Free Shakespeare in the Park

 

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On a sweltering Tuesday in August, in my first full summer as a New York City resident, I was nervous and excited about the prospect of obtaining free tickets to A Midsummer Night’s Dream at the Delacorte Theater in Central Park. The day in 1982 was hazy, and the great lawn was full of picnickers all with numbers for a place in line. I was number 26. I had gotten there so early, maybe 7 AM to ensure my audience participation. And, I was far from the first one in line. But with a coffee and an H&H bagel for breakfast, I felt well-prepared. Hour after hour of baking in the sun, I was a lucky recipient of two tickets to the show.

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The production was magnificent. Directed by James Lapine, a name I wouldn’t recognize until after the first production of Into the Woods, Shakespeare’s mystical comedy was a seamless theater piece. Before the show I spotted Kevin Kline among other stars in the V.I.P. section. As a young aspiring actress, I felt part of something.   Christine Baranski was spot on as a comedic actress. William Hurt was dreamy.

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35 years later, Larry, my husband, and I celebrated our 20th anniversary seeing the latest production of A Midsummer Night’s Dream. Another wonderful evening of theater, this time with the wonderful singing voice of Marcelle Davies-Lashley. Although neither Larry nor I had ever heard of her before, we’ll be following her now. And, though the entire cast did a great job, our notable favorites were the indomitable Annaleigh Ashford, plus Danny Burstein and Kristine Neilsen.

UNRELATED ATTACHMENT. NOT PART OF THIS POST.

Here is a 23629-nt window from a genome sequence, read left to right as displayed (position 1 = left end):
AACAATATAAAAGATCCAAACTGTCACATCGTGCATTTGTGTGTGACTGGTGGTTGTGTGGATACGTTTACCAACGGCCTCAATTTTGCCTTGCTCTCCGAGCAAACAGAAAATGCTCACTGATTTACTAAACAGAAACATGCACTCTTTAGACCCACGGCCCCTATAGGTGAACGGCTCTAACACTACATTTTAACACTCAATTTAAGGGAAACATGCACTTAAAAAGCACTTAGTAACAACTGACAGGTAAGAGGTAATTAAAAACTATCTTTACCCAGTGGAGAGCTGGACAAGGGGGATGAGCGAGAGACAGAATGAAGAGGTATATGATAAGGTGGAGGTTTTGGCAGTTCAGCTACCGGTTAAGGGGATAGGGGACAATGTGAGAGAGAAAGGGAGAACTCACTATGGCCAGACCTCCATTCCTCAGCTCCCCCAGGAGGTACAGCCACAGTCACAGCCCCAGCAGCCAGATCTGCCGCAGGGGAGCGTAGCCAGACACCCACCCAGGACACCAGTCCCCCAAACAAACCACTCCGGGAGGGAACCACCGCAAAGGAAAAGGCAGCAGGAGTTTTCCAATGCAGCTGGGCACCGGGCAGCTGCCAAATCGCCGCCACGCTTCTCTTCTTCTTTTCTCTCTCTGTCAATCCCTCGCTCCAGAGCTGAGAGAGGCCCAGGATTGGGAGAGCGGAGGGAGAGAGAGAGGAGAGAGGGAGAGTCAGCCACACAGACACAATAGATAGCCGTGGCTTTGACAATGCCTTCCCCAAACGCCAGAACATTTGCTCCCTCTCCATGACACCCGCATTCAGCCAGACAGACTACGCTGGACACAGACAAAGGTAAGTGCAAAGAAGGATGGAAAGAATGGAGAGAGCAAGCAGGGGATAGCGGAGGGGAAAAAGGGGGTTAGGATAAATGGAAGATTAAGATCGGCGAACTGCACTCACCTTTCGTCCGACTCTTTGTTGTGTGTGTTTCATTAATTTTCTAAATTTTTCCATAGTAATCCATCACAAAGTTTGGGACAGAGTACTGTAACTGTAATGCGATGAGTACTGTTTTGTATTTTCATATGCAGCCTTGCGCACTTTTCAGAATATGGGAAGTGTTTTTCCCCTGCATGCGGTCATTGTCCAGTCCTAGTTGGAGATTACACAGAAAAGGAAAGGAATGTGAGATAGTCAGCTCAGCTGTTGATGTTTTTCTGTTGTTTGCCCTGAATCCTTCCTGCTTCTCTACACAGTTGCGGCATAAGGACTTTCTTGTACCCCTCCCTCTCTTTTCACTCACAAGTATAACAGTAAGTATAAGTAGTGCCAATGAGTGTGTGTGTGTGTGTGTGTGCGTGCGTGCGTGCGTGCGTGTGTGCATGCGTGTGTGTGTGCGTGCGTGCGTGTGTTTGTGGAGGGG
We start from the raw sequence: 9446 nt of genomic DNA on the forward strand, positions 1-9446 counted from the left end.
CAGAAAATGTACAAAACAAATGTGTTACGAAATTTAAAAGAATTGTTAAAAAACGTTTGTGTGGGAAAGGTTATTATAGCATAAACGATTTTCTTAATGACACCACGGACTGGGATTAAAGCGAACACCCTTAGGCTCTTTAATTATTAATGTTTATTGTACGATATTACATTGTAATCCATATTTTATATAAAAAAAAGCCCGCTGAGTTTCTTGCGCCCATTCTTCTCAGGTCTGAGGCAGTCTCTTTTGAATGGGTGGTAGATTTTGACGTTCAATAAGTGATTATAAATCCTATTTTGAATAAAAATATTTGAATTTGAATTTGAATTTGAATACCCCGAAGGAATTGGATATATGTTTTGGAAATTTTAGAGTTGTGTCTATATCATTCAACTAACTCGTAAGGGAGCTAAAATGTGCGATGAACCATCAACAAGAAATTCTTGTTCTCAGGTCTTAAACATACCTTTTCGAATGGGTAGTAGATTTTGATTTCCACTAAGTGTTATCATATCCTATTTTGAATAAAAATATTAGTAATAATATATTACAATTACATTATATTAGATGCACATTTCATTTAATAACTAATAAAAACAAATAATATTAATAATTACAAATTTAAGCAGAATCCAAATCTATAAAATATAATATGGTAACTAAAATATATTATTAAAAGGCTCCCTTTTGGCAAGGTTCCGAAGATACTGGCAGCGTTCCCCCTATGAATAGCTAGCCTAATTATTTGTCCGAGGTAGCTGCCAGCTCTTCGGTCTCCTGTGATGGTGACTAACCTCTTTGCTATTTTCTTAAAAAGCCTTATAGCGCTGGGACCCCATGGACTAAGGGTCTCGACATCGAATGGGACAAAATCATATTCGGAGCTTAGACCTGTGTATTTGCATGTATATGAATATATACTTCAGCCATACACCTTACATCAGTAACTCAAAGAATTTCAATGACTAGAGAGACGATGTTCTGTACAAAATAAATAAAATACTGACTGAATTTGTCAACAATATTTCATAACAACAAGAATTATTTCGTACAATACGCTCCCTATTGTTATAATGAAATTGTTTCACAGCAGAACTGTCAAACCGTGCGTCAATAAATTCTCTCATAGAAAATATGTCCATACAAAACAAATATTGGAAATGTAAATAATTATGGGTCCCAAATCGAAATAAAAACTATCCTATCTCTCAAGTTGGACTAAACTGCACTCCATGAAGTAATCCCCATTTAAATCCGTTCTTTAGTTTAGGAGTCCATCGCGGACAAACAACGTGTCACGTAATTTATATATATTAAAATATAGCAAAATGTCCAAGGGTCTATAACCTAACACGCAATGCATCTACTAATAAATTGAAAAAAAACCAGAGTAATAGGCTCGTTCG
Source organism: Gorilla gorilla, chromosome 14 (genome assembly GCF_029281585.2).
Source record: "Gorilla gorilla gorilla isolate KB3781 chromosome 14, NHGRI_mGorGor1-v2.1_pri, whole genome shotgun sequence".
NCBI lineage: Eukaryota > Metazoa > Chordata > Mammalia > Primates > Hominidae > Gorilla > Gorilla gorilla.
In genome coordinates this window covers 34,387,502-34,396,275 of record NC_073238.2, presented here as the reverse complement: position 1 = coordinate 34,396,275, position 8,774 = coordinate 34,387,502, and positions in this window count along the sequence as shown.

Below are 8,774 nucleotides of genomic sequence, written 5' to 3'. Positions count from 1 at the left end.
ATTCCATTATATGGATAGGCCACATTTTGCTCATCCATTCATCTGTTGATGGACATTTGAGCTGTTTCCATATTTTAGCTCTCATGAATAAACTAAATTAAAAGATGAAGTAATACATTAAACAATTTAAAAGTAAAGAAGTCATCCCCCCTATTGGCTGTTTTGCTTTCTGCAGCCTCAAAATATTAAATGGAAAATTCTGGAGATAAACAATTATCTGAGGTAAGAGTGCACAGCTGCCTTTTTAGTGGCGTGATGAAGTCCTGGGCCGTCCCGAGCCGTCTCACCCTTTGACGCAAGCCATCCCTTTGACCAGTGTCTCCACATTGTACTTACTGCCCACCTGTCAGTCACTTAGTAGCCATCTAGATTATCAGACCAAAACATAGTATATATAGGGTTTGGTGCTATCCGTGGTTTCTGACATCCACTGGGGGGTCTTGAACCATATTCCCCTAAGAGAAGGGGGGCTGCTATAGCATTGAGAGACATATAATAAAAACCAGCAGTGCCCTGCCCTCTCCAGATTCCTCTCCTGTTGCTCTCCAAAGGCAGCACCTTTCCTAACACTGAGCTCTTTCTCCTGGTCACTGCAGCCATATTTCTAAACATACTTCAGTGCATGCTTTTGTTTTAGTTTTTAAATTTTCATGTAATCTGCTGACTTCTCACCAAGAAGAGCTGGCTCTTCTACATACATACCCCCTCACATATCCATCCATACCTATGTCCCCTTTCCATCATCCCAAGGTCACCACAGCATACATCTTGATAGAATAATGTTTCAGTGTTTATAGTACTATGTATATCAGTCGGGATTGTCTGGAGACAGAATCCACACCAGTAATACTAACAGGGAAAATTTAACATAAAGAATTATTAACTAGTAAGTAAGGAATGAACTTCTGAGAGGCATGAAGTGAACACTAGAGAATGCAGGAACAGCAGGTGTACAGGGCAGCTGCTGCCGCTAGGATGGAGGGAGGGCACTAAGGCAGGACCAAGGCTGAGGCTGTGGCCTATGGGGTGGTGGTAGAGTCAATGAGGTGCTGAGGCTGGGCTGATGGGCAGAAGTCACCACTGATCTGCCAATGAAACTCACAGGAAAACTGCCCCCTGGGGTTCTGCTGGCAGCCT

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It was so much fun to share the evening with Larry. Between our work, our parents, our kid, and life’s needs, we don’t go out even half as much as we did twenty years ago. We very much felt like a part of something as as audience members, as New Yorkers, a supporters of Free Shakespeare in the Park, and as a couple. It’s more fun to laugh together. And, for that I appreciate a good night’s theater under the stars.

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(All images are from www searches)

 

Rushing to Yoga; A Grounded-Spirituality Post

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It could have been any day.   I woke up, and immediately did a mental check list of all that had to get done before I left the apartment. I had promised myself that I would make room for yoga. It had been too long and I missed the class and the benefits from going. So, in addition, to gearing up for a busy day, I was in a crunch to get through the family rush hour to make it to class.